Weddings are a highly emotional, high-stake, super-sensitive, family-oriented gathering. I know surely two days into your planning, you will discover that fact. Unfortunately, the unscrupulous are privy to this information, as well. What does that mean for you and me? Together, we have to sort through the shady vendors and clauses and come out unscathed for your beautiful wedding. But let’s say you don’t have the assistance of a wedding consultant (gasp!). Here are some sure fire indicators that you can be “had”, and how to avoid them.
You beg or whine. Sounds ridiculous, but it’s true! We’ve seen them on Bridezillas and other reality shows. The brides that lose all sense of sanity, decorum and tact. You may as well have a red dot on your head. Begging and whining may have worked with your parents, and may even win an argument with the future husband, but this is business.
While it is okay to feel this way, do your best not to show it. If your reception site is not available on the day you want, either change your date or venue. If your florist has strict policies against using certain pieces in his arrangements, find a new florist or compromise on new arrangements. We all know the saying, “Good things come to those who wait”. If a vendor says to you, “This is a popular date or month”, more likely than not, they are telling you the truth.
However, resist the temptation to sign a contract immediately to secure your dream site or band. Unless you have done your research, are knowledgeable on comparable pricing and are satisfied with the level of service you will receive, think it over. Talk it out with your fiance, mother or wedding planner. Do you get a good and secure feeling when dealing with the vendor? Can you see yourself being satisfied with their service or product? If so, sign on! If not, ignore the pushy sales tactics and ask other questions until you can make a sound decision.
Remember, reading is fundamental!! It’s not only fundamental in this business, it is mandatory! Contracts are staples in this industry, in place to protect you and the vendor. It, in essence, says, “I’m going to do what I say I’m going to do, and you are going to do what you say you are going to do”. You are bound to the contract just as much as the vendor. If you do not understand or agree with something, speak up before you sign.
Payment schedules, services, overtime fees, cancellation/refund policies should be spelled out and explained to you prior to your endorsement. You risk breaching your contract, losing money and a service if you do not adhere. It is too late to ask questions or refuse to pay after the contract has been finalized.
Moreover, pay attention to all of the clauses. Do they sound fair? Does your contract have an escalation clause? Some vendors, mainly reception sites, have clauses which say if you book your event far enough ahead you agree to pay their future prices instead of the prices available at the signing of the contract. How do they obtain these figures? Most vendors consult the CPI, Consumer’s Price Index, to see what inflation rates will be in the next few months or years.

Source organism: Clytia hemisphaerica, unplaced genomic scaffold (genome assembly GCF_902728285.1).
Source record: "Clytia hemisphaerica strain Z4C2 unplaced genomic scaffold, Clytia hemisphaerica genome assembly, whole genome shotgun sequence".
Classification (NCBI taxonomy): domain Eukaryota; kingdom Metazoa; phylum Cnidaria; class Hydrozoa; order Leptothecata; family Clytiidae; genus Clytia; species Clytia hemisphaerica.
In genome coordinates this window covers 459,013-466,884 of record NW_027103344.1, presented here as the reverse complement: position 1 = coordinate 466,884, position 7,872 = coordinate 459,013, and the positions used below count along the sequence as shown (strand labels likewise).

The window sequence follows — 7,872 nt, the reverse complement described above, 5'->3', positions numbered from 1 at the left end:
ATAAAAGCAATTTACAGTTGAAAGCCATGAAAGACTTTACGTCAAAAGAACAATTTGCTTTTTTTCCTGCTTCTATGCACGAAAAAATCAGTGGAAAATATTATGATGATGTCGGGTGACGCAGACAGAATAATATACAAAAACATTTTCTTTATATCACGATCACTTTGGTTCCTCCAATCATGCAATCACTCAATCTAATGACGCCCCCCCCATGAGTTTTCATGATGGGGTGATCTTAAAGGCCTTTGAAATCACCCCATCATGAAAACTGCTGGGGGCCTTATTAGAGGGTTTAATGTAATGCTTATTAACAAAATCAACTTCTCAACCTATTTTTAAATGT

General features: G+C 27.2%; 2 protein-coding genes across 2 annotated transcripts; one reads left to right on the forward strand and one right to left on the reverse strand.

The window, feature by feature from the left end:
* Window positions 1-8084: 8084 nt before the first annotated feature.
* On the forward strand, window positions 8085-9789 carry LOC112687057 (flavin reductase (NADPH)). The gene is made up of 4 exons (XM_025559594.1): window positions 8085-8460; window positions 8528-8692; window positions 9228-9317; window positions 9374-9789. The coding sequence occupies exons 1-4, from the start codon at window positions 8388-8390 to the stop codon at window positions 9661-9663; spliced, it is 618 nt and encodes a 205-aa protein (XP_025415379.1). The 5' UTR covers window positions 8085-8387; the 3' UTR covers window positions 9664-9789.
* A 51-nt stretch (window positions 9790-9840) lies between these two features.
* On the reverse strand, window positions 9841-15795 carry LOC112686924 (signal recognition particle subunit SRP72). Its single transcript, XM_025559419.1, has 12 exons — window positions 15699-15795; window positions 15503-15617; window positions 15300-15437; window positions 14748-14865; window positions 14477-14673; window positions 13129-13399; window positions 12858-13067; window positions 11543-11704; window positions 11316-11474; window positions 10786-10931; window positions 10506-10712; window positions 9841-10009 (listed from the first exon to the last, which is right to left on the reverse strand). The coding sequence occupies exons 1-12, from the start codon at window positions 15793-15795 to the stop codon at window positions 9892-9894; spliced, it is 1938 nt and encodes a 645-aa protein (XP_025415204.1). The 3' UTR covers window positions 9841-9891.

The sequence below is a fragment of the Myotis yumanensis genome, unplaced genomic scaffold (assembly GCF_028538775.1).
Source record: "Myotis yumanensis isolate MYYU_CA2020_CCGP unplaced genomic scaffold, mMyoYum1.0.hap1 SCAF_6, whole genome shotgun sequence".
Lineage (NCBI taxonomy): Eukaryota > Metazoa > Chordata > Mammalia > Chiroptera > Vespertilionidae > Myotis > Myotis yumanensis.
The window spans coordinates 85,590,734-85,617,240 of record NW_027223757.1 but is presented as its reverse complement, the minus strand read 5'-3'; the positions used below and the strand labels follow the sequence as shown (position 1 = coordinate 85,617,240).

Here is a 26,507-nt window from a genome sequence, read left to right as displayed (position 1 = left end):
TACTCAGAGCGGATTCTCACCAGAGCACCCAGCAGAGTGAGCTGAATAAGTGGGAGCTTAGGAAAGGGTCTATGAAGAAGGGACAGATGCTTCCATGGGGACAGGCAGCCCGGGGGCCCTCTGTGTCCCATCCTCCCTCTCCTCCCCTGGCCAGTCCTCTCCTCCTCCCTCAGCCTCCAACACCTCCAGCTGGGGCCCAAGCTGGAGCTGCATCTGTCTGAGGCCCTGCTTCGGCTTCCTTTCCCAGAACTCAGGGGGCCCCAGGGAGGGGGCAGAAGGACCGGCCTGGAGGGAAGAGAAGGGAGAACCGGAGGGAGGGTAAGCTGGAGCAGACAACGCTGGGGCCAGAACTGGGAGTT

If you are argumentative, immature and ungrateful (formally known as a Bridezilla) refrain from temper tantrums. As much as it means to you, your wedding is not the only wedding happening. Your vendors have other clients, too! Vendors belong to a tight wedding network. You don’t want the photographer you’ve been drooling over to turn your business away because he has heard about your unpredictable and rude behavior.
If you ask for a proposal from a vendor within your price range and, instead, you get something that equals the national deficit: Houston, we have a problem! You want to work with a vendor who not only possesses creative genius, but is also willing to work within your budget. If your vendor refuses to meet you at your level or makes you feel inferior for even asking, thank them for their time and exit stage left.
Remember, this is your wedding, and you hold the checkbook. While they have the professional experience to meet your needs, you know your financial limits. Don’t sign a contract without a clue as to how you will pay for your service or product. Who wants to start a marriage in debt? When you cave easily, you leave yourself open for future pressure tactics and manipulation. This may be the only wedding you will ever plan, so be smart! Don’t get scammed!
These examples are not to say that all vendors are bad, or vendors who do use these tactics are shady. The key is to get you in tune with the cues that could leave you open for misinterpretation. Surround yourself with great vendors and do your research. Ask someone to look over your contracts. Your wedding planner will be able to decipher which clauses will protect you and which could be to your detriment. Always take someone with you on vendor visits: your wedding planner, your mother, your maid of honor, etc. They may catch a detail that you may have missed, which might be crucial to your decision-making process. All in all, enjoy yourself! Planning your wedding should be fun and stress-free!
by Terrica Skaggs
Image by In-Vision Studio